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Wednesday, 28 September 1910


Senator E J RUSSELL (VICTORIA) . - The engineers covered by clause 12 are described as first class, second class ; first class coast engineer ; second class coast engineer ; third class coast engineer ; and also, first and second class marine engine-drivers for vessels propelled by other motive power than steam. In some States, there are what are called third class engineers. In Victoria, a man with a similar qualification is classed as a marine engine-driver.


Senator de Largie - It is just the same thing under a different name.


Senator E J RUSSELL (VICTORIA) - I want to know how a Victorian marine enginedriver is designated under this Bill. If he is designated a third-class marine enginedriver he is qualified to drive vessels " propelled " by other means than steam.

These men in Victoria are qualified to take charge of a boat under a certain tonnage running in the bay or on rivers, and ar'j permitted to take those vessels something like six miles outside the Heads. I understand that men in New South Wales or Queensland, holding similar certificates, will fall under the heading of third-class coast engineers, whilst the Victorian marine engine-driver is absolutely ignored under the Bill. These men will" probably desire to give up their State certificates and secure Commonwealth certificates.


Senator de Largie - They will get third-class coast engineers' certificates.


Senator E J RUSSELL (VICTORIA) - Will there be merely an exchange of certificates, or will it be necessary for the men to submit to an examination which may, or may not. be more severe than the examinations whico ttiey have already passed ?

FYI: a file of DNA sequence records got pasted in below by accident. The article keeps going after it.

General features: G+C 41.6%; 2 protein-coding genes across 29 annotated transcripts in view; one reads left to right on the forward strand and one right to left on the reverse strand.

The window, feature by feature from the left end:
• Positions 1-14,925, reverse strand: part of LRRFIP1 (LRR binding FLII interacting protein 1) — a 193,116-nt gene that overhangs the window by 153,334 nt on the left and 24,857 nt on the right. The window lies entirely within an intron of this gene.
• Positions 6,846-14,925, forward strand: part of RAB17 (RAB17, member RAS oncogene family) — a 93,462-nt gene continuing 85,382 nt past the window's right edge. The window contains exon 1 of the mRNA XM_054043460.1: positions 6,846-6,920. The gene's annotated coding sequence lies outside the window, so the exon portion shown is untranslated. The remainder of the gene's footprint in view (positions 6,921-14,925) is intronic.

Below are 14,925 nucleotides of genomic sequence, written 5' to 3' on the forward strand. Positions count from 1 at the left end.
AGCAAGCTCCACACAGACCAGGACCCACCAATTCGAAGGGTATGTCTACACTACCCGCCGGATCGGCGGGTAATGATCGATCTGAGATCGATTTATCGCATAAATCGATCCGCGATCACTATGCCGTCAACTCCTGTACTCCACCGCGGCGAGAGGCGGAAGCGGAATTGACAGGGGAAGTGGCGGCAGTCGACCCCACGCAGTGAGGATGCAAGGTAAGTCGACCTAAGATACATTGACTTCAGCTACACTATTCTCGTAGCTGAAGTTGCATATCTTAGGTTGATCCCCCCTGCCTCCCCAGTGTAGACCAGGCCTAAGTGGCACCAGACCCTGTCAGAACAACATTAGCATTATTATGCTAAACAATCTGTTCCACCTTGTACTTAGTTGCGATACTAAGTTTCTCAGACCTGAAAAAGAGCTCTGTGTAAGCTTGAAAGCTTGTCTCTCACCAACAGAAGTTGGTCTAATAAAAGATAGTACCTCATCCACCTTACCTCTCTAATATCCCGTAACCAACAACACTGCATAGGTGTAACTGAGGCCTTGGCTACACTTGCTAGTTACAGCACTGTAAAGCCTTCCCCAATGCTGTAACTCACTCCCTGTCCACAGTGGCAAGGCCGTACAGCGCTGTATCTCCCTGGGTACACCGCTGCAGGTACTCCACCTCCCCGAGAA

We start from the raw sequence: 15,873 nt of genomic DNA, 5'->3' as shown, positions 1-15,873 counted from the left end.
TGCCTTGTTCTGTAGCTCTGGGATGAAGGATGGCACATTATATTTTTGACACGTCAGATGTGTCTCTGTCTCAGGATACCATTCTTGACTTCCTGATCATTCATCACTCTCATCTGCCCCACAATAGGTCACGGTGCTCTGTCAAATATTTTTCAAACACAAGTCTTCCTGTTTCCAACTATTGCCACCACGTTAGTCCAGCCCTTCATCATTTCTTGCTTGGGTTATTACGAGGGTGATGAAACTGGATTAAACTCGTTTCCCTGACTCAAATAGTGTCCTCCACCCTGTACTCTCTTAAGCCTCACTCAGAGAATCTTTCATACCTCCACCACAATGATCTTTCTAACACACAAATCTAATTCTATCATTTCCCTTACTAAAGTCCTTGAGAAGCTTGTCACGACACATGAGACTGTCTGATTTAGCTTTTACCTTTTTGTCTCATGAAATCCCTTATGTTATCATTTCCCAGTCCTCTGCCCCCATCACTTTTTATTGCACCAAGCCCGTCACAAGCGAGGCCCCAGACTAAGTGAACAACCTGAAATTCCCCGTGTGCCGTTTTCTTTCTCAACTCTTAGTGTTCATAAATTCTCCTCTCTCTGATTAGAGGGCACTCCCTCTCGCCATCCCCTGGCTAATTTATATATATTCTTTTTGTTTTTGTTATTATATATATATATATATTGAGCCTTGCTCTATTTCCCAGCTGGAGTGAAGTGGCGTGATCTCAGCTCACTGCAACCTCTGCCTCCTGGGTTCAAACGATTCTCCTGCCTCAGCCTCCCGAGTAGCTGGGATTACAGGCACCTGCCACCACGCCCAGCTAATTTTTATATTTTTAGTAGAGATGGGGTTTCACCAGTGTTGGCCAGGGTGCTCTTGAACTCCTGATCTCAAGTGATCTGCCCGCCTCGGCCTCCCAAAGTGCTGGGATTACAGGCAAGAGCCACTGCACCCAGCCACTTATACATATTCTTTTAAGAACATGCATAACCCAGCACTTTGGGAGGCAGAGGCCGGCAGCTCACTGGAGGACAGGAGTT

Senator de Largie - No.


Senator E J RUSSELL (VICTORIA) - While I am glad to have the honorable senator's assurance I should feel more confident if a statement were made by the Minister. Then, again, I wish to know whether, if the Vic^ torians will have to go up for examination, the engineers from the other States will have to do the same? It is unfortunate that one State named a particular class or men in a certain way whilst another State gave a different designation to men doing the same work. I have a great deal of sympathy with Senator Lynch's object. A statement has been made in regard to apprenticeships. What Senator Pearce has said was not quite clear. He stated that applicants for the third-class certificates will have to weld a bar of iron, screw up a bolt, and do various other things. It seems to me that a man who has served years driving an engine on a ship might fail in an examination of that sort, whilst a boy who had worked twelve months in a blacksmith's shop would be able to pass the examination because he could comply with the practical test. There may be third-class engineers who may have been driving engines on vessels for twenty or thirty years, but who have never served any term of apprenticeship. Nevertheless, such men may have had plenty of every-day experience in actually meeting difficulties. No qualification of this description is required of men who drive locomotives on our railways. The usual practice is that a man entering the Railway Department starts as a cleaner. He learns the various parts of an engine, and after a few years' service becomes a fireman. In this way he acquires experience on the road. It is not an uncommon thing when an enginedriver becomes ill for his fireman to take charge of the locomotive and become responsible for the lives of several hundreds of passengers. He runs all the risks and takes all the responsibility attached to this duty, although he has had no shop experience. Why it should not be the same in regard to the qualifications of an engineer on board a ship I do not know. The question arises whether we require men whose duty it is to drive engines to know also how to build them. Undoubtedly the man who can do both is a better man than he who can only do one or the other. But, at the same time, we may make the standard too high, so that it will be impossible for the average man, or -even for a thoroughly qualified man, to obtain the certificate. I do not speak as an expert, but I am anxious to have a statement from the Minister with regard to the Victorian marine enginedrivers. I want to insure that they shall not be overlooked, and that the qualifications which they already have will not be ignored.







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